Some requestors attempt to use OPRA to evade basic notions of privacy and gain access to personal information held by the government. This post from early 2017 discusses how public bodies frequently must defend OPRA litigation seeking disclosure of clearly private information. A recent Appellate Division case presents yet another example of this.
In Wolosky v. Boro of Washington, the requestor sought the municipal clerk’s 2015 payroll record. The Boro provided this document, redacting the deductions for pension contributions, pension loan payments and health insurance payments. The Appellate Division upheld this decision, because the redacted material is exempt personnel information.
The requestor also argued that the employee’s privacy interest in the withheld information should not block disclosure. The Appellate Division agreed with the trial judge’s rejection of this claim. The trial judge said that any public interest in disclosure of how much money the employee contributes for her health insurance and pension is “heavily outweighed” by her expectation of privacy in this information.
It’s clear that outside activity records of public employees are exempt under OPRA. In an unpublished opinion issued today, the Appellate Division emphasized that these records also are typically not accessible under the common law. New York Public Radio v. Gov. Office.
The requestor in this case sought outside activity notifications submitted to the Governor’s Office’s ethics liaison officer. The trial judge ruled that these are exempt under OPRA because they are personnel records, but ordered disclosure under the common law. The Appellate Division disagreed. It held that the significant privacy interest of employees in their outside activities outweighs the limited public interest in disclosure of this information.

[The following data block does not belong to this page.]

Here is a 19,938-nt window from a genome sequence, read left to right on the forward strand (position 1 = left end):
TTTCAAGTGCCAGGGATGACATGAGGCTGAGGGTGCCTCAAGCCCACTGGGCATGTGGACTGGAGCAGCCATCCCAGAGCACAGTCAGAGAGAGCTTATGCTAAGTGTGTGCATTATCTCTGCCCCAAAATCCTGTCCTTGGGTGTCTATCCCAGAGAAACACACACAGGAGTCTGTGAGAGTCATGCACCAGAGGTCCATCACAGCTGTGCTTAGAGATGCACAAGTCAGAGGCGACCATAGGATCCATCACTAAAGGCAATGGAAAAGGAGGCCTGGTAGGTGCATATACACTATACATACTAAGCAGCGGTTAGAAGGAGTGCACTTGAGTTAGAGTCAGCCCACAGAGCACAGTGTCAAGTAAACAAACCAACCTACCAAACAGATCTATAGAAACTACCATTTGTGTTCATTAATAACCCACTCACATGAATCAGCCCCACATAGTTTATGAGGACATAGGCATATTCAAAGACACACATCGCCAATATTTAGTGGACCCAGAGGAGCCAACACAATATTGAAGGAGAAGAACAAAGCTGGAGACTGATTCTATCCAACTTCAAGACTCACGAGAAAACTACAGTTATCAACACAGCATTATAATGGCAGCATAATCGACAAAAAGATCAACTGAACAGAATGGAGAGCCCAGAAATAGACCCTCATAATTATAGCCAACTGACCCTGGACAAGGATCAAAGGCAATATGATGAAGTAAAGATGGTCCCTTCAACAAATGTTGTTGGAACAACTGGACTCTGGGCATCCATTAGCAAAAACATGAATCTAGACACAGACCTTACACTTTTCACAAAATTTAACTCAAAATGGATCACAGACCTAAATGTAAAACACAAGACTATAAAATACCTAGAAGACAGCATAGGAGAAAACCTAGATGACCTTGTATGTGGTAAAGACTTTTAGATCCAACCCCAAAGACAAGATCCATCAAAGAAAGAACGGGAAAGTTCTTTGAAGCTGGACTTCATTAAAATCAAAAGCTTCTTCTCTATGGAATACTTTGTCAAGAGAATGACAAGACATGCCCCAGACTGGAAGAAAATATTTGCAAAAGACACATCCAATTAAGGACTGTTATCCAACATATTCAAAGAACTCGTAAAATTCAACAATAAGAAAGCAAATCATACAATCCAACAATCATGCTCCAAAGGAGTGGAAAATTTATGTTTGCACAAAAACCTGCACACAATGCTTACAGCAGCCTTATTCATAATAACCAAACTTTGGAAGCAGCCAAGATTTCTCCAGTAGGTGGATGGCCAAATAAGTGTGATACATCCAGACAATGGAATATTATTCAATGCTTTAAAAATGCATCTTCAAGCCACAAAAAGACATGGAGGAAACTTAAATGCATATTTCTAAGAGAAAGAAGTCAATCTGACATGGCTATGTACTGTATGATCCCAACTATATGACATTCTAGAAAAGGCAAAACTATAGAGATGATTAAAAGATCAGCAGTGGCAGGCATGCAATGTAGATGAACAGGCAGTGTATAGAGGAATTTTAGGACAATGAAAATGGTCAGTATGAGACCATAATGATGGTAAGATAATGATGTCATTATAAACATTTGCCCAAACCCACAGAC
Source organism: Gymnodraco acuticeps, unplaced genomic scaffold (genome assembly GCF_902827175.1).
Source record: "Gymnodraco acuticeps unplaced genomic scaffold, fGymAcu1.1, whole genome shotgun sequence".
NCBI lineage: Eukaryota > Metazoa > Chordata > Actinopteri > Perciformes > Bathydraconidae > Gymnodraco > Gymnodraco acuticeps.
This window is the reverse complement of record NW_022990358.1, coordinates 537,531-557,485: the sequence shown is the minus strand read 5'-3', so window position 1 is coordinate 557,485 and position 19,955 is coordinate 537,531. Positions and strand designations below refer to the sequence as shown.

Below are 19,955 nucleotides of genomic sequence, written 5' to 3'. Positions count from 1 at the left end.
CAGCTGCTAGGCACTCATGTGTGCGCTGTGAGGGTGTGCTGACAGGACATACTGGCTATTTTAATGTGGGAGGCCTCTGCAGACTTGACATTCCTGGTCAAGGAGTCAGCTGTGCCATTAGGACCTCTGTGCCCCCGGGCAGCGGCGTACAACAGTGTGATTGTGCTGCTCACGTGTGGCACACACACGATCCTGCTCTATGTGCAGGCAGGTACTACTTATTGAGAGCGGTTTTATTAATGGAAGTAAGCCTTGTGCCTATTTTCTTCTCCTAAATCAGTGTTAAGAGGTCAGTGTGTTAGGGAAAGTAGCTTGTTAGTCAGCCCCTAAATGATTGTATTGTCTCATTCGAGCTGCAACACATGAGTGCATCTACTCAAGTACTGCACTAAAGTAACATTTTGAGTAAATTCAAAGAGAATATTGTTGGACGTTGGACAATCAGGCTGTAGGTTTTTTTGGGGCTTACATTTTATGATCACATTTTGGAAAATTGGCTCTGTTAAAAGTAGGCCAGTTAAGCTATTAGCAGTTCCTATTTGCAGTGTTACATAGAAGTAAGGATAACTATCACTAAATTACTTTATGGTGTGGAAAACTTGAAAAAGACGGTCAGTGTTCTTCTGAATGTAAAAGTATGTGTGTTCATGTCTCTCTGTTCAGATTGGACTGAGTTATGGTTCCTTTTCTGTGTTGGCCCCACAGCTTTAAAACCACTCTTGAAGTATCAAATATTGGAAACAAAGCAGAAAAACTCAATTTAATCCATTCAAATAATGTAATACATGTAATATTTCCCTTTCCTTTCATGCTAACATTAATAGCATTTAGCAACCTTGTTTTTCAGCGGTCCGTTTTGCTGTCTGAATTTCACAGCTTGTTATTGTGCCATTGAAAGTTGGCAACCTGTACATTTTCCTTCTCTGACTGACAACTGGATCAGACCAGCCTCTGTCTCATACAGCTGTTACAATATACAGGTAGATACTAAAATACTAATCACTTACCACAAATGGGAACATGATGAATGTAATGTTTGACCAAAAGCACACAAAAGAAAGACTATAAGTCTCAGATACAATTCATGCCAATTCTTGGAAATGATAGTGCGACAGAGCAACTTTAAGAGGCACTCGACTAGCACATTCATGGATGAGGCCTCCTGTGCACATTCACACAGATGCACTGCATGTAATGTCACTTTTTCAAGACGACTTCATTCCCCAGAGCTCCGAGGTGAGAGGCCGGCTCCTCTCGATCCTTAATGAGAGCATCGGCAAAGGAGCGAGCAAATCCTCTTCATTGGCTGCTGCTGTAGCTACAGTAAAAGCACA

The court also noted the importance of maintaining the confidentiality of ethics communications, to ensure that public employees will not be deterred from making such inquiries.
The Appellate Division also dealt with a separate OPRA request that presented the issue of whether the deliberative process privilege applied to a “Town Priority List” used by the Governor’s Office. The appellate court again reversed the trial court’s disclosure order. It ruled that this list was covered by the deliberative process privilege, in that it was a key component of the Governor’s Office’s decisionmaking process regarding allocation of resources.
Mercer County Assignment Judge Jacobson recently ruled that the City of Trenton properly denied an OPRA request for the resumes of the applicants who were not chosen for the position of chief municipal prosecutor. As discussed in this earlier post, OPRA’s personnel exemption prohibits a public body from releasing the resumes of the individuals who applied for jobs, but were not appointed.